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Antioxidant therapy during infections

adreno

PR activist
Messages
4,841
A recent study documented that vitamin C, α-tocopherol, carotenes, selenium, and flavonoids are the most commonly ingested antioxidants in the United States (16). These common antioxidants are beneficial in the treatment and prevention of chronic disorders. For example, there is an inverse relationship between β-carotene and vitamin C ingestion and the incidence of breast cancer in premenopausal women (46, 47). Additionally, studies suggest that diets rich in flavonoids reduce the risk of cardiovascular disease in humans and rodent models (48, 49). Due to positive effects in various disease models, there are currently 1,986 clinical trials using antioxidants (www.clinicaltrials.gov).

However, while antioxidant ingestion may play a role in the prevention of chronic disorders, our results have important implications for supplementation during acute immune responses. Our study demonstrates that antioxidant with superoxide dismutase activity has a negative effect on virus-specific ASC, antibody titer, and affinity and suggest that antioxidant supplements should be suspended during infection and immunization.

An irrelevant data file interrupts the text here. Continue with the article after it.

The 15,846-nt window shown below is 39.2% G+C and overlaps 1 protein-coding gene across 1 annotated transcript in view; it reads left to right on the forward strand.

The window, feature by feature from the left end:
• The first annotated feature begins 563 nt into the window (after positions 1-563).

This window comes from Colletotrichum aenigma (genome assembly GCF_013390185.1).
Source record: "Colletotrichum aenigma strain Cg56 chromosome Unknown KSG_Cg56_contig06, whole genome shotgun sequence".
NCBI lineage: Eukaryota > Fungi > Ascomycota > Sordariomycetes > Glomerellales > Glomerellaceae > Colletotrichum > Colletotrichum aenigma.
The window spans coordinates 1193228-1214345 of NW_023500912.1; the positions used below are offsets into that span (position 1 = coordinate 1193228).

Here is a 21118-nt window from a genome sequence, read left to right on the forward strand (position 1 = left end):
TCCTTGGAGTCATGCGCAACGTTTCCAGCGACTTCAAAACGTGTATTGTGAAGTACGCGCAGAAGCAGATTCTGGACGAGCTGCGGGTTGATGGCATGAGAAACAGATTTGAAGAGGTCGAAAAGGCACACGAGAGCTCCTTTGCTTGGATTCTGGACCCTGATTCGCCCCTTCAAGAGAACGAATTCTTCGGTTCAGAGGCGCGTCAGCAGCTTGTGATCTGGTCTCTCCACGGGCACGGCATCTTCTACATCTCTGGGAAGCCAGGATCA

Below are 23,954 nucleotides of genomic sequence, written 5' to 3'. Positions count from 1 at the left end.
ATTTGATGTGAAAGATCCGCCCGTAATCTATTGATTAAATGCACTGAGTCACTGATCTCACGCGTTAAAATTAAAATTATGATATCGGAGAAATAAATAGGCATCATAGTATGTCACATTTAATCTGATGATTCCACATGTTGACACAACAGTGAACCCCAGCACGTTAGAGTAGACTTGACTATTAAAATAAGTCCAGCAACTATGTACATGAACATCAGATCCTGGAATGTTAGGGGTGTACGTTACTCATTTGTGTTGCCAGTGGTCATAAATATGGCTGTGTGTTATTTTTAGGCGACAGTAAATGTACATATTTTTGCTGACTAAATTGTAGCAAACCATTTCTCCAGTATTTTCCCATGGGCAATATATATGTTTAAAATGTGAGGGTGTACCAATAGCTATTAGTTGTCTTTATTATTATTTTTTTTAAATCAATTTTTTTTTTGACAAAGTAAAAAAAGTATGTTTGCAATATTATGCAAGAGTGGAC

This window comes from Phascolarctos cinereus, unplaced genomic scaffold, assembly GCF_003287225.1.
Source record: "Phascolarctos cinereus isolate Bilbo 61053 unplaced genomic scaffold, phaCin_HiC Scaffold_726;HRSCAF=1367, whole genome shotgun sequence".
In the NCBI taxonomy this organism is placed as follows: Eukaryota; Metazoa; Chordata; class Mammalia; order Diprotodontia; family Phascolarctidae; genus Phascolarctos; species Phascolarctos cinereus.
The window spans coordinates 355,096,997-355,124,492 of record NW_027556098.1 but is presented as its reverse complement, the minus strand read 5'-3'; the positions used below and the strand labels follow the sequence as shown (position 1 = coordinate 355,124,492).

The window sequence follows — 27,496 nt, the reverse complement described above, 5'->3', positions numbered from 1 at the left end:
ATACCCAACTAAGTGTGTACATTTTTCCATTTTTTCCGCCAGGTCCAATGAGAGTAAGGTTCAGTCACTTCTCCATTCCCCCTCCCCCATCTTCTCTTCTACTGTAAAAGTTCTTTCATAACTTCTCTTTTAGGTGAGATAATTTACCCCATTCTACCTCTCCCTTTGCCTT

http://jvi.asm.org/content/87/5/2577.full
 

adreno

PR activist
Messages
4,841
These two articles (both of which I find remarkable) from Orthomolecula.org appear to clearly contradict these conclusions.
The "articles" didn't reach any "conclusions", because no study was performed.

I suppose in the end we each have to evaluate the quality of evidence on our own.
 

msf

Senior Member
Messages
3,650
I think the first paper is more likely to be correct, since the oxidative response to infection must be the product of evolution.